4, 2005: Separated at the...Barber
so often, somebody sends me a note (accompanied by a newspaper clipping)
telling me that my ringer is working at the Chicago Sun Times,
being the radio and TV critic. This has been going on now for eight
or ten years. This is the only photo I've found of him online; he
actually looked a little more like me a couple of years ago, when
we both had the same "big glasses" I wear in the front-page
photo I've posted since 2000. But I'll leave it for you to decide
how much I look like Robert Feder of the Sun Times. You can
stop sending me clippings, heh.
I do need a new publicity photo, though. That one is now almost
seven years old, and I do really believe in truth in labeling. The
boy ain't 45 anymore.
I now have a link to a
nice Metric-English calculator in my Firefox bookmark bar. Works
well, and I'm amazed at how often I use it.
Oh, and I'll stop here before I make a complete mockery of my time-honored
odd lots format: Brook Monroe pointed me at this.
Completely useless, but what a wonderful hack! Hey, I have microwave
diodes too, but my 1N21s are basically the size of the whole damned
mechanism. (Wi-Fi detectors will become useful when they tell us
the SSID of nearby hotspots, and not before.)
And so (as Pepysthe first bloggerused to say) to bed.
3, 2005: The Great Influenza, Concluded
Concluding my review of John Barry's The
Great Influenza, which began here.
As I said at the beginning of this review, I like it when a book
tells me more than I had expected it to. In his 500-odd pages of
text and notes, the author put forth four themes, of which three
- He explained how American medical education was utterly transformed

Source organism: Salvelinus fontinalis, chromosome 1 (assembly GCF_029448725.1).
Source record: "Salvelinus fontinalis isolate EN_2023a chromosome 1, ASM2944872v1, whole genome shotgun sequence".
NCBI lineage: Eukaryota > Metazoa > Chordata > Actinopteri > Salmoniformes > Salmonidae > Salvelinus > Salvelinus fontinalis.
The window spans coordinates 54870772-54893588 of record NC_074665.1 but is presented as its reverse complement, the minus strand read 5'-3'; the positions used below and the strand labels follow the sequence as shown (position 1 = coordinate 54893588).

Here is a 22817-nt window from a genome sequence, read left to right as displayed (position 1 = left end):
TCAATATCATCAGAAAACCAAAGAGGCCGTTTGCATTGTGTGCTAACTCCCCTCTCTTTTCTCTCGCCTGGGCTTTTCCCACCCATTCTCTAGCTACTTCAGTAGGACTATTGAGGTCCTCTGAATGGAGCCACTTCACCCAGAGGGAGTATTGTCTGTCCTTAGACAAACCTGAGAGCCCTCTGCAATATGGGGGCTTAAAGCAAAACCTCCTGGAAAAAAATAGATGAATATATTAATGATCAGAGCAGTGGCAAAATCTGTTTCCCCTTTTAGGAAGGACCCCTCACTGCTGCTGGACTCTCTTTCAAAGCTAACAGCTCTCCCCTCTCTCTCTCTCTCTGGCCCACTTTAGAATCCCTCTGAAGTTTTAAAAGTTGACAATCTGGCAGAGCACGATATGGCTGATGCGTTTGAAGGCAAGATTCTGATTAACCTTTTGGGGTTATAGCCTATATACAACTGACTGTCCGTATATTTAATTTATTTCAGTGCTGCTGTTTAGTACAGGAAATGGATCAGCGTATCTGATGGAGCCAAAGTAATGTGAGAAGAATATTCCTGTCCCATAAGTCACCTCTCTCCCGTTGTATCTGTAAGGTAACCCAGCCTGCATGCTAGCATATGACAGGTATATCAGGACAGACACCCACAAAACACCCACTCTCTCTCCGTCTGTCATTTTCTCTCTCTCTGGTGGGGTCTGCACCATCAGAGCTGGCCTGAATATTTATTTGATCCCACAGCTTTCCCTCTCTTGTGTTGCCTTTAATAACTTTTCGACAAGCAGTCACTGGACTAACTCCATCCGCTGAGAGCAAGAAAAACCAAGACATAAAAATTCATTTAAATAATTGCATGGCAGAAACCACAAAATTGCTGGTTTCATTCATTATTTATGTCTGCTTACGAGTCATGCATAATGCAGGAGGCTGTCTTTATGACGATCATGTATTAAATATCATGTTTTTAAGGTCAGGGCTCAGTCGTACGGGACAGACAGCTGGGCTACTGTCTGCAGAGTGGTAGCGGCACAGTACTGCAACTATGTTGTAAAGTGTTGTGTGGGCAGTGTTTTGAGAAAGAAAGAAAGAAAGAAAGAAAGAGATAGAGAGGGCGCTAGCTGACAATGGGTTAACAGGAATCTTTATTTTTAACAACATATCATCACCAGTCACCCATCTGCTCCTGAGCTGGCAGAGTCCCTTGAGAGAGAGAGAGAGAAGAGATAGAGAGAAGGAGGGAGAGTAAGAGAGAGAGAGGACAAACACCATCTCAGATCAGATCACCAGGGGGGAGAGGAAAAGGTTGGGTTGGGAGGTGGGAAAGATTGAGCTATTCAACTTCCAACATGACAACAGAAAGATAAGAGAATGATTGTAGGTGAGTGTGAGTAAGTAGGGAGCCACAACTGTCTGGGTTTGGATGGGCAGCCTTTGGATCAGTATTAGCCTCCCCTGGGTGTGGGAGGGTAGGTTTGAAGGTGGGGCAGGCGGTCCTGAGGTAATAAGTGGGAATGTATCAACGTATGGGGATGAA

between 1890 and 1910. Before that, medical doctors were trained
a lot like barbers. They didn't even need a high school diploma
to be admitted to med school. Basically, anyone who could pay
tuition was admitted, and at many schools, students never saw
a patient or even examined a cadaver, but were only lectured to,
often by physicians who found practice distasteful and chose to
teach instead. In some respects this didn't matter, because we
knew so little about medicine before 1900 that treatment basically
cooked down to a handful of folk remedies and the inevitable,
"Stay in bed and drink lots of fluids." The Johns Hopkins
medical school changed all that, and (having been shamed by an
upstart institution in a hick town like Baltimore) the Ivies and
other major universities got with the program and began the reforms
that made medicine a true profession by 1925.
- He explained how we basically lost all our constitutional freedoms
when we entered World War I, and that a great deal of what we
today call paranoid or intrusive government was born about that
time. (The FBI, for example, was formed in 1910. Zoning laws and
the Federal income tax also first appeared about that time.) The
author clearly hates Woodrow Wilson, and it was obvious enough
in the text that I feel compelled to look for another view on
the man. The story that Barry didn't tell is what it took
to get our freedoms back, and that is a story I'd like
to have heard.
- The third useful theme was, of course, the Great Influenza itself,
on which the bulk of the book is focused. Apart from killing 700,000
Americans and countless people in the rest of the world (though
perhaps not the 100,000,000 that the author claims) H1N1 galvanized
medical research and turned big city public health departments
from political sinecures to real, functioning organizations. Barry
clearly points the finger at military logistics for enabling the
virus to spread as quickly as it did (and blames most of that
on Wilson and his immediate reports) but I object to that emphasis,
since H1N1 traveled just as quickly to parts of the world where
American troops had not been for years, if ever. Had it not broken
loose in overcrowded military training camps, it would have broken
out in the hearts of big cities, in movie thaters, in overcrowded
slum housing, and many other places. The big lesson here: Even
in 1918, there was constant and relatively rapid travel to almost
every part of the world. It took about three months for H1N1 to
reach the farthest corners of the globe in 1918. It would take
less than a week todaywith all that that implies.
The fourth theme was that the researchers who struggled to find
the causes of the Great Influenza were dedicated, energetic, brilliant,